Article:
The following day, the fog had lifted sufficiently for us to backtrack to view the dramatic cliffs hidden from our view the day before. Continuing south we passed the landmark of Perce Rock so named because of the large hole which is pierced right through it. We circumnavigated the nearby Ils Bonaventure which is a national park famous for hosting the second largest - but most accessible - gannet breeding colony in the world. Here, tall cliffs provide nesting sites for over 50,000 of these dazzling white birds with their 5' wingspan.

The nearby town of Perce does not offer a secure harbor so we went another five miles to L'Anse a Beaufils. This small harbor was approached by driving straight at the shore until, when no more than 50 yards from the beach, a hidden entrance opened up between the arms of massive rock walls. Our cell phones still did not work and this marina had no VHF. When we tried to call, a caller from a local boat advised us to enter the harbor and tie up where we could find a spot. This we did and found ourselves alongside a wharf set up as a bar crowded with people enjoying jugs of draft beer; within a few minutes of our arrival, a guitarist launched into a lively mix of songs in English and French. We learnt later that Venture was the largest yacht ever to use this harbor so our arrival in the center of the party created quite a stir. The dockmaster told us that they had a maximum of 14 weeks in the summer to make a living because, in the winter there were virtually no tourists along the coast and practically every facility, including the hotels, closed down. He told us that this was the last weekend of the summer (August 9th) when people would be sitting out on the terrace to listen to live music.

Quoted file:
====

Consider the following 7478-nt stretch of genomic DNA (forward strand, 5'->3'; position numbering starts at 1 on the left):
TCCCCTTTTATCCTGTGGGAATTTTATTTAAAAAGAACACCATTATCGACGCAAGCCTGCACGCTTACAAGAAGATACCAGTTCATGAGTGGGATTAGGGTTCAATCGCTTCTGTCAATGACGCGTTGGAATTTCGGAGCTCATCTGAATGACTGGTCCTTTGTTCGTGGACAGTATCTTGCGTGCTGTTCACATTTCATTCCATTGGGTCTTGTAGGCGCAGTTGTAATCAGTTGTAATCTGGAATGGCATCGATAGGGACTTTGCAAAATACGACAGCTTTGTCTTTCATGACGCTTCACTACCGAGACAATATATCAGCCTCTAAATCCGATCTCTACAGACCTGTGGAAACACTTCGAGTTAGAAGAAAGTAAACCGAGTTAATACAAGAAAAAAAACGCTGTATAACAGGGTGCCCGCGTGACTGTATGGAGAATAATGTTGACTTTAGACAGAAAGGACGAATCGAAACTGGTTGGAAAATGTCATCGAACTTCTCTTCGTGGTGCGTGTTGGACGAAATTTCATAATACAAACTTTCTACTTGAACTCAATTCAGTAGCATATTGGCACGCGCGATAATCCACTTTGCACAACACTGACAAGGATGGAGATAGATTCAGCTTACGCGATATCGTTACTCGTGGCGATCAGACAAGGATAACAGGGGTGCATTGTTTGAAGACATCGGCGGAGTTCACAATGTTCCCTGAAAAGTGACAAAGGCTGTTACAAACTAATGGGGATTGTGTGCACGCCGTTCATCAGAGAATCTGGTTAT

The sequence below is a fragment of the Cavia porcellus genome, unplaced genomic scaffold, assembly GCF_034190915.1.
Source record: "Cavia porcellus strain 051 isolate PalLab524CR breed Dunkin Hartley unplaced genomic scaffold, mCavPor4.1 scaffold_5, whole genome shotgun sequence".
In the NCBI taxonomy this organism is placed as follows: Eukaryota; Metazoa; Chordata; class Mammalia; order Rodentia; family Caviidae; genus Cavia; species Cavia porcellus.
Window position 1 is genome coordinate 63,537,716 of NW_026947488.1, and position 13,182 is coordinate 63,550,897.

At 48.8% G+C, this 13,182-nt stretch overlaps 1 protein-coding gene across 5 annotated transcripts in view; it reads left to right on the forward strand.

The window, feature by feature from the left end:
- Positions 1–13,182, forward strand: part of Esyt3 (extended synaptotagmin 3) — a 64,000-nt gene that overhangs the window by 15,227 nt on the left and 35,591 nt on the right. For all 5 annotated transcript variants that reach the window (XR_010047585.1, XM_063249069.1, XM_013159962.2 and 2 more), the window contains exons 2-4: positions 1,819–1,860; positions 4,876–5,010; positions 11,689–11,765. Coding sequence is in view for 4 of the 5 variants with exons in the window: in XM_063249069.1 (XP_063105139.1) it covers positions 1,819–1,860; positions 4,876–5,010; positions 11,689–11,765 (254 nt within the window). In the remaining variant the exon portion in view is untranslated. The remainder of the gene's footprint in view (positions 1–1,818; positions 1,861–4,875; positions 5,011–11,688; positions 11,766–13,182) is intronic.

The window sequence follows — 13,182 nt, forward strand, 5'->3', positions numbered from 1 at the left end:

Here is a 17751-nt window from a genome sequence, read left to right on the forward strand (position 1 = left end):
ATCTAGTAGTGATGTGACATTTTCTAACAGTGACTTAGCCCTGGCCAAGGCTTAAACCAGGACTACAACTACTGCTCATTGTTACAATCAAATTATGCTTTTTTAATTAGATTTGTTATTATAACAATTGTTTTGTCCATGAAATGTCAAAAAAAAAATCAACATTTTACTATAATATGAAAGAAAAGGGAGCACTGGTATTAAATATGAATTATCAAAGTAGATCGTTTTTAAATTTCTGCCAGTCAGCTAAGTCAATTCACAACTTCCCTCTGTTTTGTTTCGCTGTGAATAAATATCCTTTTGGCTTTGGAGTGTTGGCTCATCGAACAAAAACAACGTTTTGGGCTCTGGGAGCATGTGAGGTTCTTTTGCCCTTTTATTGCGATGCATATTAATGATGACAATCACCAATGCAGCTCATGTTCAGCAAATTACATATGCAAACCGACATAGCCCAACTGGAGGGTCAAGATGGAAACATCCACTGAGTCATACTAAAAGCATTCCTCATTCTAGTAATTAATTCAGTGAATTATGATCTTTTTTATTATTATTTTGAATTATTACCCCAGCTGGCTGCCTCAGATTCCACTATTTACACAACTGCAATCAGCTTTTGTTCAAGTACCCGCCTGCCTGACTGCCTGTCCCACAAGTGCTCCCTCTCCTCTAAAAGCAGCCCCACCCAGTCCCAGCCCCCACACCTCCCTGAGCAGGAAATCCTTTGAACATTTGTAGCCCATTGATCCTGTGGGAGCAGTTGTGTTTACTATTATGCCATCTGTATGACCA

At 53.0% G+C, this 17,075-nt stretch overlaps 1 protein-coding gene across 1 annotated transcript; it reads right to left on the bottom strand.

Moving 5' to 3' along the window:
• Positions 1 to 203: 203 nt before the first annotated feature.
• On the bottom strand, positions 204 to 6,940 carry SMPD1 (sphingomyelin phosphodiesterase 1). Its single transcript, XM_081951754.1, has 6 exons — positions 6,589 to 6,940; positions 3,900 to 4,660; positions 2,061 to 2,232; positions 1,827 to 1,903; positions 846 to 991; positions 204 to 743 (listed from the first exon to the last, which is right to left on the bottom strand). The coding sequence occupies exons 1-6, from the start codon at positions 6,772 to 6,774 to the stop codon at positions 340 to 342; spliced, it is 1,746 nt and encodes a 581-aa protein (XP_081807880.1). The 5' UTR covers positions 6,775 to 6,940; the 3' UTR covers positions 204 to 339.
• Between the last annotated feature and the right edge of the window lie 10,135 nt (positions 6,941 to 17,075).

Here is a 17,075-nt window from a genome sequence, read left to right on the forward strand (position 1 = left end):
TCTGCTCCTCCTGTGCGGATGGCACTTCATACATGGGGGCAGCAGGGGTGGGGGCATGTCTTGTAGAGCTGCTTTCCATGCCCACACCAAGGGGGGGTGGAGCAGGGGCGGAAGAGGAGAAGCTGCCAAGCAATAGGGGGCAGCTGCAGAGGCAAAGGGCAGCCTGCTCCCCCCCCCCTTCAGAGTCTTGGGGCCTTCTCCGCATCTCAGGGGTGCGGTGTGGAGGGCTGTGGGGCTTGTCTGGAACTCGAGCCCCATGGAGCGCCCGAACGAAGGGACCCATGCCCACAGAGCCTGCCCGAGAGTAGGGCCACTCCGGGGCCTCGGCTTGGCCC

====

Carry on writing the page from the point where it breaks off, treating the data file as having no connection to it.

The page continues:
The following morning we took a taxi back to Perce and boarded a tour boat out to Ile Bonaventure so we could visit the gannet colony. The jetty in Perce was a hive of activity with boats of all sizes taking visitors out to nearby Pierced Rock and to see the gannets. The boat ride to Ile Bonaventure cost $20 per head and the fees collected on the island were #3.50 per head. The shortest route across the island to the gannet colony was just under two miles on a well groomed trail. We could hear and smell the birds before we could see them but when they did come into view the scene was startling. Here were literally thousands of these magnificent birds densely packed and almost within touching distance or wheeling around about our heads. There were many young birds whose long black beaks and piercing eyes peered out from a body that closely resembled a ball of white cotton candy. The ranger told us that only 40% of the young survive and, as they have to leave the colony in September and fly to Florida one month ahead of the adult birds, many of the young birds we saw would mature too late and were doomed.